Category Archives: Prison Abolition

The Illusion of Individualism

The people who believe “crime” is an individual act are still trapped in the illusion of individualism. They are unwilling to see their responsibility in the situation and that until society is healed crime will be a problem and incarceration will increase.

 

Furthermore, the profit motive of the prison industrial complex only serves to interrupt the process of seeking alternatives to incarcerating youth.

 

Blaming and punishing youth, whom it is our responsibility to socialize, for our failure to properly instruct them and providing them an environment in which they can thrive is wrong. That is blame-shifting and it is destroying the fabric of our society.

 

One of the biggest problems the illusion of individualism has create is the destruction of our human necessity for interdependence. One of the factors is simply the size of our society because its very structure denies participation on a level that is necessary to foster interdependence. In a civilization that is so disparate and where participation so minimal the agency and control by people over their environment is fleeting at best. Major corporations are also culprits in this regard. When I refer to creating an environment conducive to the development of youth, I am thinking about an environment that has a foundation of interdependence. When your neighbor is the one growing the food you eat, and you are producing the tools they need to farm it creates a motivation to not harm those we depend upon for survival. Intra-communal violence and harm are reduced by necessity and when the people simultaneously may express more control and agency over their own environments many of the other factors that lead into “crime” are averted. The people will have more time and opportunity to socialize the youth and can elect the method and manner in which they are socialize them that is localized to the needs of the community, not standardized to an entire civilization in a manner that may have no meaning to the youth.

 

Individualism, hierarchical systems of power and control, and agency are the major factors to the ills of our society, and as such, are the major component of the prison industrial complex and why most Amerikans are afraid to even consider an alternative to incarceration. Furthermore, the indoctrination that most Amerikans have received systematically denies the very type of shift we need to occur, and thus, they deny the evolution our society needs in order to thrive healthily.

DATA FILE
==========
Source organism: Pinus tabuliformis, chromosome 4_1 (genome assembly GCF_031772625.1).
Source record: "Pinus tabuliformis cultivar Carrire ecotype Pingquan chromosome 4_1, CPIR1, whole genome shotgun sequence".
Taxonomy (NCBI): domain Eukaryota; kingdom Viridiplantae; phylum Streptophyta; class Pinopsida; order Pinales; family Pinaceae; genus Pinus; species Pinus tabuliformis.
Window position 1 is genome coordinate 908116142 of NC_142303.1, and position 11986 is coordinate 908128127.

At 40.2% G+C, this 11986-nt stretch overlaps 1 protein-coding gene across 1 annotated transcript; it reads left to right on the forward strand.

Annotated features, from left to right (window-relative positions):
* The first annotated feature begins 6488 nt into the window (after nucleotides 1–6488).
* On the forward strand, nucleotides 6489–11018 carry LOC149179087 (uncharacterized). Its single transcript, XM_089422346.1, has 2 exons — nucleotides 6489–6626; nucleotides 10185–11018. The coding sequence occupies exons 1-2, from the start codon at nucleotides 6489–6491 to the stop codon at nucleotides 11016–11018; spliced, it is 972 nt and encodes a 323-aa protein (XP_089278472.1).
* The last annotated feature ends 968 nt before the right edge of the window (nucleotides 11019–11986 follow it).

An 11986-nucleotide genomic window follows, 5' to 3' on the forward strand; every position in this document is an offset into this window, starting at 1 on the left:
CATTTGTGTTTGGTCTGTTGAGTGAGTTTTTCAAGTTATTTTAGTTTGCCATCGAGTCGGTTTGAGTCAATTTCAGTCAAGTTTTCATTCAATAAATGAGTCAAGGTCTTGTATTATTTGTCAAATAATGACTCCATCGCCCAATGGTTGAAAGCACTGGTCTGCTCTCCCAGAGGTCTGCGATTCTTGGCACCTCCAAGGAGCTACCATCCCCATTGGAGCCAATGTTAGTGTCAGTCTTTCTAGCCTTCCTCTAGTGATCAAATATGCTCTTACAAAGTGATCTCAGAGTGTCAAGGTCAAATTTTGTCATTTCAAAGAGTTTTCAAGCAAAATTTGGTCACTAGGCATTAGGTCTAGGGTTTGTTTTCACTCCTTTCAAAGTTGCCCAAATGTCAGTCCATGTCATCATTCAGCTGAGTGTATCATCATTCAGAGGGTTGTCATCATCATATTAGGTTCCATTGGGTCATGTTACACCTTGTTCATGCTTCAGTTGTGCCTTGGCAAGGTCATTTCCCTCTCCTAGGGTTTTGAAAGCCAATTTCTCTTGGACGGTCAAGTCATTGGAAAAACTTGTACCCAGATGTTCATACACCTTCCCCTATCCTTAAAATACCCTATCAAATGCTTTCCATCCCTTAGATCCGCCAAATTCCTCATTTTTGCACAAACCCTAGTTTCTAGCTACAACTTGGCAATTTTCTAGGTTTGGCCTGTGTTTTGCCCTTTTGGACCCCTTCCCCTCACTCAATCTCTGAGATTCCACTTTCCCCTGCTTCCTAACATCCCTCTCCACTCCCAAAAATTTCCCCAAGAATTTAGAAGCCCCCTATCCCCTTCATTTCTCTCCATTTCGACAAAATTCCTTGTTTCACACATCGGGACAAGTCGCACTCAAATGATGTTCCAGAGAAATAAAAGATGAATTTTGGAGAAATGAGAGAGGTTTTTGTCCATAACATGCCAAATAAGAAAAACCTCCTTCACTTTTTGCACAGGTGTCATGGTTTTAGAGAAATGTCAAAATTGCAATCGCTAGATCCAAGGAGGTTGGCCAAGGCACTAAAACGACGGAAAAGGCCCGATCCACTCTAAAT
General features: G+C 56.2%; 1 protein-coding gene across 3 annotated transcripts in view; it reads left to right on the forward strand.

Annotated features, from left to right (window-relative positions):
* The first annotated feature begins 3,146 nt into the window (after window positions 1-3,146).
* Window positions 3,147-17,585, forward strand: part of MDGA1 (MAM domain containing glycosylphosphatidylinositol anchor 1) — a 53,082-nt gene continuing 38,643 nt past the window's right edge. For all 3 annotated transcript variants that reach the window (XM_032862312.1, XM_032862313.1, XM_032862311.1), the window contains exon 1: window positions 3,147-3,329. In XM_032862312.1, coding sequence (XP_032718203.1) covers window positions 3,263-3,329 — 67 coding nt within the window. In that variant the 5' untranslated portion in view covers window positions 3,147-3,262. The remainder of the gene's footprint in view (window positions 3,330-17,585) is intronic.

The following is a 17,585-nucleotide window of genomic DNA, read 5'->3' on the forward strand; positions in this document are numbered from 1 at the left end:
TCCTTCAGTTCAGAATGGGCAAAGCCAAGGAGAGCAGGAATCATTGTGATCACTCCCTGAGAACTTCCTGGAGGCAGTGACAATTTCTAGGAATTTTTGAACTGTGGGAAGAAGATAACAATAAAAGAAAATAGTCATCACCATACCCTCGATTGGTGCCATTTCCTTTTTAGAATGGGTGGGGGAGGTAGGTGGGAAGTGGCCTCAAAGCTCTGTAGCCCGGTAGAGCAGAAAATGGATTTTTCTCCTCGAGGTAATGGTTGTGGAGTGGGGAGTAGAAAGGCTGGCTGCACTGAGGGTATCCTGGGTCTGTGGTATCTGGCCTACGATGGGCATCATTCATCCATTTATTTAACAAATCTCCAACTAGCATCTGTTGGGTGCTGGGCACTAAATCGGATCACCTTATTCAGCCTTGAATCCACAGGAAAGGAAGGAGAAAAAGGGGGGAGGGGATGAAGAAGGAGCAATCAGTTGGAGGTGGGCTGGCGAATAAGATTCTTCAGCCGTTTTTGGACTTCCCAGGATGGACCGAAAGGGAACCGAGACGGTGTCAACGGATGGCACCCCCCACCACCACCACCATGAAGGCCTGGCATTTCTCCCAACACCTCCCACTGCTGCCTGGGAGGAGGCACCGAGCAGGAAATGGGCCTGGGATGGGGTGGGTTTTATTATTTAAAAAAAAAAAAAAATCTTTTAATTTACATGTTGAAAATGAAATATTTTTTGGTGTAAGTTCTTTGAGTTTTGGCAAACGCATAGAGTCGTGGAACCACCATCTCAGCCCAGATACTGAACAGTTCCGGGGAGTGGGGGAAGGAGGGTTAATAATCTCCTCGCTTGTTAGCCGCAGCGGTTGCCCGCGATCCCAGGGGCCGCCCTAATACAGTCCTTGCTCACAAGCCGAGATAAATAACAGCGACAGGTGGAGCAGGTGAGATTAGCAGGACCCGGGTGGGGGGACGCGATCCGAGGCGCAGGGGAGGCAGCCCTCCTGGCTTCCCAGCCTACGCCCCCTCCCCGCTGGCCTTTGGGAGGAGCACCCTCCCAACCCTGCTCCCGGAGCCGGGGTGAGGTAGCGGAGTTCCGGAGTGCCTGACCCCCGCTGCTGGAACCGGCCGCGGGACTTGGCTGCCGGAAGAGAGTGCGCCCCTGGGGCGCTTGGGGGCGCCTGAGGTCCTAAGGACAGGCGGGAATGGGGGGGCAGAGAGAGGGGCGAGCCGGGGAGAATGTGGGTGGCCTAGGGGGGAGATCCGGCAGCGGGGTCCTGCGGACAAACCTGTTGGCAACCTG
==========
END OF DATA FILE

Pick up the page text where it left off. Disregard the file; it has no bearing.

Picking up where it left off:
What is Really Going On

Street crime, drug addiction, and delinquency have been asserted to be the result of the immorality of the impoverished. Therefore, poverty, which is a human creation, that is, it is an institution which is being blamed for the depravity of the people in our society. The extension of this is that those who are most disenfranchised and without the power to influence and shape society are being blamed for the creation of the institution of poverty. Yet, there cannot be poverty if there is not the massive consolidation of wealth. Thus, if the object of the “Tough on Crime” and “War on Drugs” campaigns that lead to the development and expansion of the Prison Industrial Complex were really to heal the immorality of our society, then the most obvious solution given the underlying assumptions would have been to eliminate poverty and diminish the pervasive disparities of this country. This would mean that the best method and strategy to limit the harms that occur in our society is to redistribute the control of wealth merely beyond the threshold of their being people who are impoverished. It is not the case that people do not want to work yet, it is the case that many cannot afford to work because the minimum wage in most states does not even begin to permit a family to escape poverty. When a person has a forty hour work week and still has to rely on welfare to eat and maintain a place to live, and at the end of the month are still in poverty is the quintessential example of the creation and maintenance of a system of impoverishment. But, this solution has been rejected because it is believed to present too much of a short-term burden in exchange for a long-term peace and moral maturity. Those who claim to be the most concerned with the immorality and depravity of our society, and who are also the most responsible for their existence, are also least interested in doing what is necessary to solve the problems they themselves have created. Instead, to retain their comforts and privilege they blame the people least responsible and most disenfranchised, while expanding the penal code and criminalizing even the smallest infractions, that are then arbitrarily enforced by the police institution, to put these people behind bars to further fatten the pockets of those most responsible by increasing the prison labor pool.

Prison Divestment

A public institution that only has about 3% Black folx as undergraduate students also has investments in prisons, while the school to prison pipeline is syphoning P.O.C. and Black children into incarceration by the thousands each year. There is a major inconsistency here. The University of Washington claims to have a Racial and Equity Initiative and, to be open and accessible to everyone and yet it is profiting and benefitting from the same system that permitted and promoted the executions of:

#MichaelBrown #TrevonMartin #EricGarner #RekiaBoyd #FreddyGrey #SandraBland #CheTaylor #JohnTWilliams #EmmittTill #MalcomX #MLK #FredHampton

What they tell us is that they do not know if it is financially responsible for them to divest from prisons and what we are telling them is that financial responsibility does not matter in this case; social responsibility does.